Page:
Gene That Helps Form Trauma-Related Memories May Also Help Prevent Post-Traumatic Stress Disorder

A specific gene that helps form memories from traumatic events can be manipulated – and in doing so may actually help prevent post-traumatic stress disorder (PTSD), according to a new study led NYU Langone Medical Center.

Science

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Brain Injury, traumatic brain injury (TBI), Blast Traumatic Brain Injury, Brain Tissue, Neurons, rapid cavitation bubble collapse, Cavitation, neuron fragmentation, Jonathan B. Estrada, Mark Scimone, Harry C. Cramer, Lauren Mancia, Eric Johnsen, Christian Franck, Brown University, University Of Michigan, Office Of Naval Research

Bridging the Gap Between the Mechanics of Blast Traumatic Brian Injuries and Cell Damage

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Traumatic brain injury (TBI) is a largely silent epidemic that affects roughly two million people each year, according to the U.S. Centers for Disease Control and Prevention. But the scale at which blast TBI (bTBI) injuries -- in the spotlight as the signature wound of the wars in Iraq and Afghanistan -- occur and manifest is unknown. Recent studies within this realm suggest that rapid cavitation bubble collapse may be a potential mechanism for studying bTBI, and during the Biophysical Society’s meeting, Feb. 11-15, 2017, Jonathan Estrada will present his work exploring the mechanics of cavitation-induced injury -- with a goal of better understanding bTBIs.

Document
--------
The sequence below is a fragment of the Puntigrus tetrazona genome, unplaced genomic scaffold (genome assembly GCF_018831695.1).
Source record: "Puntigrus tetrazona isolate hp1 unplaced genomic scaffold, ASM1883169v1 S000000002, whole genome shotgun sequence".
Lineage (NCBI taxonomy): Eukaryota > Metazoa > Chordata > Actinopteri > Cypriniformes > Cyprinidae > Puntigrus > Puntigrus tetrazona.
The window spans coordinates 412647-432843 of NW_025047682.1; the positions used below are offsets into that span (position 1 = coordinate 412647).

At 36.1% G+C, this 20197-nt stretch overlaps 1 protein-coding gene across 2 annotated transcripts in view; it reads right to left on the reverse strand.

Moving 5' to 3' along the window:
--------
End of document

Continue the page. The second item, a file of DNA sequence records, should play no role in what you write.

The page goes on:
Medicine

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Brain Damage Is Not Always Damaging

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Strokes are usually, but not always, debilitating. This case report documents the extraordinary resilience of a woman in Argentina who endured multiple strokes.

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PTSD Symptoms May Be Prevented With Ketamine

Columbia University researchers have evidence that giving a small dose of ketamine one week before a psychologically traumatic event may help prevent PTSD. The study, in mice, may have implications for soldiers who are at risk for trauma and PTSD.

Medicine

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Medical, Medicine, Health, Healthcare, Hospital, AAP, Doctor, Physician, Physiatrist, Physiatry, Association of Academic Physiatrists, Research, Rehab, rehab conference, rehab medicine, PM&R, physical medicine and rehabilitation, Las Vegas, Conference, Head Trauma Rehabilitation, Head Trauma